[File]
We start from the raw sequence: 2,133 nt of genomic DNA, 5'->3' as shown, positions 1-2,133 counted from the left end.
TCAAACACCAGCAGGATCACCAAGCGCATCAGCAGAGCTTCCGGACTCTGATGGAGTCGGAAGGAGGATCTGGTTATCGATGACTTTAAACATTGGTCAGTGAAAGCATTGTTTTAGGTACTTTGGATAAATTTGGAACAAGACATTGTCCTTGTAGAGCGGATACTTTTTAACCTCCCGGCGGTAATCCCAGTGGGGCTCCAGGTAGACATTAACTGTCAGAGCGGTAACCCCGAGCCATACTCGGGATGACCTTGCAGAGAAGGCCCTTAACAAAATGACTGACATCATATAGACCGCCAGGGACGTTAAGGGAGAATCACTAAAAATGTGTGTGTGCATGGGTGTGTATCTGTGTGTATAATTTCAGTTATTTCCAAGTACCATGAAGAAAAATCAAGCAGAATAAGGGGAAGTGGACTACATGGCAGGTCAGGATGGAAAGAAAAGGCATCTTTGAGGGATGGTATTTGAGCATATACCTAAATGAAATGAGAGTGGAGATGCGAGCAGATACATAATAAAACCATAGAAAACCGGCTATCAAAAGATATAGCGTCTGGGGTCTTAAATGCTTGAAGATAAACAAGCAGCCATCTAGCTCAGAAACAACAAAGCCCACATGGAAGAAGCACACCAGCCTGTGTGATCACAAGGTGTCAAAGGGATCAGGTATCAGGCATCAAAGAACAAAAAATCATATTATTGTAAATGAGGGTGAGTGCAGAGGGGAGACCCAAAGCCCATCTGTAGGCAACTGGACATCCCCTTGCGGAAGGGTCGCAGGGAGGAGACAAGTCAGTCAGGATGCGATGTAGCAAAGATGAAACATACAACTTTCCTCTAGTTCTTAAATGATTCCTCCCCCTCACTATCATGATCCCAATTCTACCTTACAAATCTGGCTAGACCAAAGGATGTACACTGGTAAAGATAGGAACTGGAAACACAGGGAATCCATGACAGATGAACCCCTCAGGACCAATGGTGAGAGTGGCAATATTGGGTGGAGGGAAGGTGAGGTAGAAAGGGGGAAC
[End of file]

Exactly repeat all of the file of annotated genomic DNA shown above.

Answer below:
We start from the raw sequence: 2,133 nt of genomic DNA, 5'->3' as shown, positions 1-2,133 counted from the left end.
TCAAACACCAGCAGGATCACCAAGCGCATCAGCAGAGCTTCCGGACTCTGATGGAGTCGGAAGGAGGATCTGGTTATCGATGACTTTAAACATTGGTCAGTGAAAGCATTGTTTTAGGTACTTTGGATAAATTTGGAACAAGACATTGTCCTTGTAGAGCGGATACTTTTTAACCTCCCGGCGGTAATCCCAGTGGGGCTCCAGGTAGACATTAACTGTCAGAGCGGTAACCCCGAGCCATACTCGGGATGACCTTGCAGAGAAGGCCCTTAACAAAATGACTGACATCATATAGACCGCCAGGGACGTTAAGGGAGAATCACTAAAAATGTGTGTGTGCATGGGTGTGTATCTGTGTGTATAATTTCAGTTATTTCCAAGTACCATGAAGAAAAATCAAGCAGAATAAGGGGAAGTGGACTACATGGCAGGTCAGGATGGAAAGAAAAGGCATCTTTGAGGGATGGTATTTGAGCATATACCTAAATGAAATGAGAGTGGAGATGCGAGCAGATACATAATAAAACCATAGAAAACCGGCTATCAAAAGATATAGCGTCTGGGGTCTTAAATGCTTGAAGATAAACAAGCAGCCATCTAGCTCAGAAACAACAAAGCCCACATGGAAGAAGCACACCAGCCTGTGTGATCACAAGGTGTCAAAGGGATCAGGTATCAGGCATCAAAGAACAAAAAATCATATTATTGTAAATGAGGGTGAGTGCAGAGGGGAGACCCAAAGCCCATCTGTAGGCAACTGGACATCCCCTTGCGGAAGGGTCGCAGGGAGGAGACAAGTCAGTCAGGATGCGATGTAGCAAAGATGAAACATACAACTTTCCTCTAGTTCTTAAATGATTCCTCCCCCTCACTATCATGATCCCAATTCTACCTTACAAATCTGGCTAGACCAAAGGATGTACACTGGTAAAGATAGGAACTGGAAACACAGGGAATCCATGACAGATGAACCCCTCAGGACCAATGGTGAGAGTGGCAATATTGGGTGGAGGGAAGGTGAGGTAGAAAGGGGGAAC